COVID-19 Analysis: States with most restrictions had the most job losses

By an McCaleb - The Center Square

(The Center Square) — States with fewer restrictions are doing better economically than states that put in place more stringent lockdowns to slow the spread COVID-19, according to an analysis of jobs data by

Comparisons of total jobs in U.S. states between May 2020 and May 2019 show Utah (-4.8 percent), Arizona (-5.7), Idaho (-5.9), Arkansas (-7.1), Nebraska (-7.1) and Texas (-7.2) shed the fewest jobs year-over-year, the analysis shows. All of these states have Republican governors who took less aggressive approaches to restrictions to slow the spread of the coronavirus. Texas and Arizona are among a handful of states that have seen spikes in new cases.

Hawaii (-20.1), Michigan (-19.2), New York (-18.3), Nevada (-17.3), Vermont (-17.1), New Jersey (-16.5) and Massachusetts (-16.4) shed the most jobs, year-over-year. All of these states but Vermont and Massachusetts have Democratic governors and many put in place some of the strictest lockdowns in place.

“You can see in the rankings that red states/less severe shutdown states are outperforming blue states/more severe shutdowns,” Michael Lucci, president and publisher of, told The Center Square in an email, noting that the data is from May but he expects the trends to hold. “Michigan and New York are performing particularly poorly. The entire northeast corridor lags, as we would expect with the shutdowns and virus impact.”

Ohio, with Republican governor Mike DeWine, lost nearly 760,000 jobs, or 13.6 percent, which was 37th of 51 reporting entities. This analysis included the District of Columbia as a state.

Editor’s note: This analysis did not provide information on the number of COVID-19 patients in states with strict reglations vs. states with less-strict regulations.

The U.S. Department of Labor reported Thursday that the U.S. economy added 4.8 million jobs in June, breaking a record that was set just in May, when 2.7 million jobs were added as states started easing business restrictions that were put in place to slow the spread of the novel coronavirus.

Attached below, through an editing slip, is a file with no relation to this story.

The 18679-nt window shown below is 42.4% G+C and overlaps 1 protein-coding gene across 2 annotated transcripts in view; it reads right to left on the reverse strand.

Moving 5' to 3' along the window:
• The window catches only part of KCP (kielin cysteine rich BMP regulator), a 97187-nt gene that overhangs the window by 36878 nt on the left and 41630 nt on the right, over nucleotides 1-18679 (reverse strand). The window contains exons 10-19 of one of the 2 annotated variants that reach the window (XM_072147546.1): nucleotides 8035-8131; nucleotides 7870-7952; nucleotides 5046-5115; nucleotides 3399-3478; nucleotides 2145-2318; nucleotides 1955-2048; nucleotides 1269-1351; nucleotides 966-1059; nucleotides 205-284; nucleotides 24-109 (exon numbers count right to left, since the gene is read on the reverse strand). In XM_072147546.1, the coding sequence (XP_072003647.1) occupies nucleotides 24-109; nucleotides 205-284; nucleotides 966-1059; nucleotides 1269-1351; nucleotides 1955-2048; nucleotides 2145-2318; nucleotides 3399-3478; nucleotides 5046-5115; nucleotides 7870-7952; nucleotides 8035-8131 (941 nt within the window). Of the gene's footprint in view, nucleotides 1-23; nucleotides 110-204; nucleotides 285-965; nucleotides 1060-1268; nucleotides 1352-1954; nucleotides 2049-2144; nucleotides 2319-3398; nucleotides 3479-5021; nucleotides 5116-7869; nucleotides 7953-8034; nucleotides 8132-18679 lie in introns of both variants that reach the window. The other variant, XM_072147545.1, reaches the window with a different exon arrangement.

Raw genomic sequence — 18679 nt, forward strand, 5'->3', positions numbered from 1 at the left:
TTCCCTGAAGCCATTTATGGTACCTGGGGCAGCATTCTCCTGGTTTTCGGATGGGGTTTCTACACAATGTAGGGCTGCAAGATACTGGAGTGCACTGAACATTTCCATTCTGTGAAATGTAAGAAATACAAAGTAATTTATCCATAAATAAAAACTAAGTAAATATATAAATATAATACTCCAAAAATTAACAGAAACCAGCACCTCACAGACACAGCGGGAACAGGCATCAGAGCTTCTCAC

Despite the May and June jobs numbers, 19.3 million workers were receiving unemployment benefits as of June 20, according to the Department of Labor.

“Year-over-year, there are losses across the board,” Lucci said. “Construction and manufacturing are performing relatively better. So are education and health services, as would be expected. Leisure and hospitality along with a number of other services are performing relatively worse.”

Construction saw a 4.4 percent in total jobs between May 2020 and May 2019. Manufacturing saw a 5.8 percent drop while education and health services declined by 5.6 percent.

The leisure and hospitality sector dropped 27.1 percent of its jobs, even though of the 4.8 million jobs created in June, 2 million were in the hospitality and leisure industry.

Overall, Lucci said the June report is “very good news.”

“Unemployment rate is dropping, household employment is bouncing back, and labor force participation is expanding in the last two months. That is all great news,” he said. “However, it is worth noting that unemployment is understated because the labor force is still down by 4.6 million since February.”

By an McCaleb

The Center Square

​Dan McCaleb is the executive editor of The Center Square. He welcomes your comments. Contact Dan at [email protected].

​Dan McCaleb is the executive editor of The Center Square. He welcomes your comments. Contact Dan at [email protected].